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Final Report Summary - LINKQUBITS (Assembling molecular components for future quantum devices)

The project proposed was based on recent results reported by the Winpenny group. In those papers they have shown that they can functionalise heterometallic rings, suitable to be used as qubits, for building assemblies using components relevant to application in quantum information processing (QIP). We propose a modular design strategy for obtaining assemblies of increasing complexity, using heterometallic rings from the Manchester group work as qubits and switches taken from the broader literature. A modular design provides the ideal framework for obtaining assemblies of increasing complexity and eventually a quantum simulator, because we can develop and optimise separately the different components of the assembly to produce the functionality we need, and then combine in the final structure.

During this two years:

1) We have expanded the synthetic methodology to functionalise rings and introduce a variety of linking groups into heterometallic anti-ferromagnetically coupled rings.

2) We have synthesises different switchable components, like the oxo-centered metal carboxylate triangles, as well as redox active organic linkers.

3) We have built assemblies of two molecular components, with two identical qubits linked to different switches (heterometallic oxo-centred triangles, cobalt(II) metal ions).

4) We have built assemblies of two differents molecular components, with two identical qubits linked to different switches.

5) We have built the supramolecular assembly with the highest number of qubits linked. In addition, we have proved that supramolecular assemblies could play a key role for quantum information processing.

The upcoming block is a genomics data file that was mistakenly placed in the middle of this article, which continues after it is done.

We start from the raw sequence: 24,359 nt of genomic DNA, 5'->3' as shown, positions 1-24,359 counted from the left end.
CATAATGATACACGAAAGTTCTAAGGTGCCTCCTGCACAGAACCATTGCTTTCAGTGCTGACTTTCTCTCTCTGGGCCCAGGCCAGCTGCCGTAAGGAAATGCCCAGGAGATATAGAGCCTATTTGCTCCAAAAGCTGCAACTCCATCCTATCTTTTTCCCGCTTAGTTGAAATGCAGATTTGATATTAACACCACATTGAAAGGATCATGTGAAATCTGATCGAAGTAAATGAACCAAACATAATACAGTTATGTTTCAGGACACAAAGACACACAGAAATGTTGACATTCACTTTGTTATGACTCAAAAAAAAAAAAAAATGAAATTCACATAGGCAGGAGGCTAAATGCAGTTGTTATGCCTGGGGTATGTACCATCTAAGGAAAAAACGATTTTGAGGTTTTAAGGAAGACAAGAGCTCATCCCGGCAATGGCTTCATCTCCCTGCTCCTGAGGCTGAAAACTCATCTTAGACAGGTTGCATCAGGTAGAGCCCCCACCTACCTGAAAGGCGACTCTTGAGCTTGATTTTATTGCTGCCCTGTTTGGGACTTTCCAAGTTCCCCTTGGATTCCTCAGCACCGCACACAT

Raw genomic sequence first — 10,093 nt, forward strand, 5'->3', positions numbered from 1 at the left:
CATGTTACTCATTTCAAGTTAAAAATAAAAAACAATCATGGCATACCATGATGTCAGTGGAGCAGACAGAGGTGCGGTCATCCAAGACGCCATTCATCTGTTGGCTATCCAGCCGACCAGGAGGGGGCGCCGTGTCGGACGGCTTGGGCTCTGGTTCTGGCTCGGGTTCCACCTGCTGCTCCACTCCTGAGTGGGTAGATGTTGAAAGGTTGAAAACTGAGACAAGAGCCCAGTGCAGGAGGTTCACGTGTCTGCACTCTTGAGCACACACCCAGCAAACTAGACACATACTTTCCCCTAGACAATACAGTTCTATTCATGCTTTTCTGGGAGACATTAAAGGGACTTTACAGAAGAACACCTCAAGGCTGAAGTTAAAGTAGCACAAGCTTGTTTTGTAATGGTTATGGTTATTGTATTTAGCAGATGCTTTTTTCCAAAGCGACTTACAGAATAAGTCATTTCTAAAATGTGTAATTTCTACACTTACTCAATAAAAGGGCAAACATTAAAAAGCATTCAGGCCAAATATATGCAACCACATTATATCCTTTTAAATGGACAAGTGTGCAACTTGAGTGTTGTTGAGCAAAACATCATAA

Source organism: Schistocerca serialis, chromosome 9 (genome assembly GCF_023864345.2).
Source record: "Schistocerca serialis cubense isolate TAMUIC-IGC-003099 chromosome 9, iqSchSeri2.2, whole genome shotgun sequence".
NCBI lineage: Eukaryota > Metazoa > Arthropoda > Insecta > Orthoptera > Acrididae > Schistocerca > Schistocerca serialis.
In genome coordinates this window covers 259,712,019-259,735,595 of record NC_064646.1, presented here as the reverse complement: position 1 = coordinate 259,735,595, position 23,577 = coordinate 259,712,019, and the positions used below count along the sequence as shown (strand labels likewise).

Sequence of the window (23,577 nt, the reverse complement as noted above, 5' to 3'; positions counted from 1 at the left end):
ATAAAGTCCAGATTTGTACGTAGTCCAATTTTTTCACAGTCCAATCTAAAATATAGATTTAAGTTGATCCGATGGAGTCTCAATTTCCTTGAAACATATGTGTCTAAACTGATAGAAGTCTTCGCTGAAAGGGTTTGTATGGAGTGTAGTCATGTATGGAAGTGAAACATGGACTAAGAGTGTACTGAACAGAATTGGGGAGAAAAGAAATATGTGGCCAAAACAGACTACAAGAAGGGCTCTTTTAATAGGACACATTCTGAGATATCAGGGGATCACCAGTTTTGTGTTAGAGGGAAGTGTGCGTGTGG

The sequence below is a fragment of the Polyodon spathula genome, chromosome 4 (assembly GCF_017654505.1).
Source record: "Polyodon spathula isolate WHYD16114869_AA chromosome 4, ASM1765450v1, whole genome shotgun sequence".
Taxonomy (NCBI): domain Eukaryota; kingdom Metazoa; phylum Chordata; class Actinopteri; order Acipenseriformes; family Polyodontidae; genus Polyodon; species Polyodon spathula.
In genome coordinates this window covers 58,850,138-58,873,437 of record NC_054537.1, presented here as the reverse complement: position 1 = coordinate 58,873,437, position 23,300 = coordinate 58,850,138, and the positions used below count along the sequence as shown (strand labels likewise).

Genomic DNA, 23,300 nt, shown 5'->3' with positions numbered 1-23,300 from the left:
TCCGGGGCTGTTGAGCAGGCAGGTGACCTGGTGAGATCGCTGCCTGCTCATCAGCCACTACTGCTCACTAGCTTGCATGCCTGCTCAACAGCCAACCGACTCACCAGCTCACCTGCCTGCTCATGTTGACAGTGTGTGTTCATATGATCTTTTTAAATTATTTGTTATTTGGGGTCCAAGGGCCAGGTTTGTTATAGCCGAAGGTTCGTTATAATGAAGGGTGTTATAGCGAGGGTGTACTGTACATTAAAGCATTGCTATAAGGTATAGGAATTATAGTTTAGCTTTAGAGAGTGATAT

4) I extended my training, acquiring advanced knowledge in high T coordination chemistry, as well as I expanded my training in EPR spectroscopy and X-ray crystallography, and I consolidated my training in small-angle X-ray scattering.

5) I obtained more experience in transferable skills as: management research project, teamwork and teaching skill. Also I gain more experience in oral presentations during the weekly group meetings used to supervise my work in this project. Furthermore, I have the opportunity to disseminate my work in both national and international conferences, such as Dalton 2014 Meeting (April 2104), International ZIF Workshop (November 2014): “Functionalized molecule-based magnetic materials”’, GRC Self-Assembly & Supramolecular Chemistry (May 2015), Dalton Younger Members Event (September 2015), European Materials Research Society (E-MRS) Fall Meeting (September, 2015). Finally I am register for the International Conference of Coordination Chemistry (July 2016) and the International Conference on Molecular Magnetism (September 2016) with the intention to disseminate the final results that I obtained in the last part of the fellowship.

Reported by

United Kingdom
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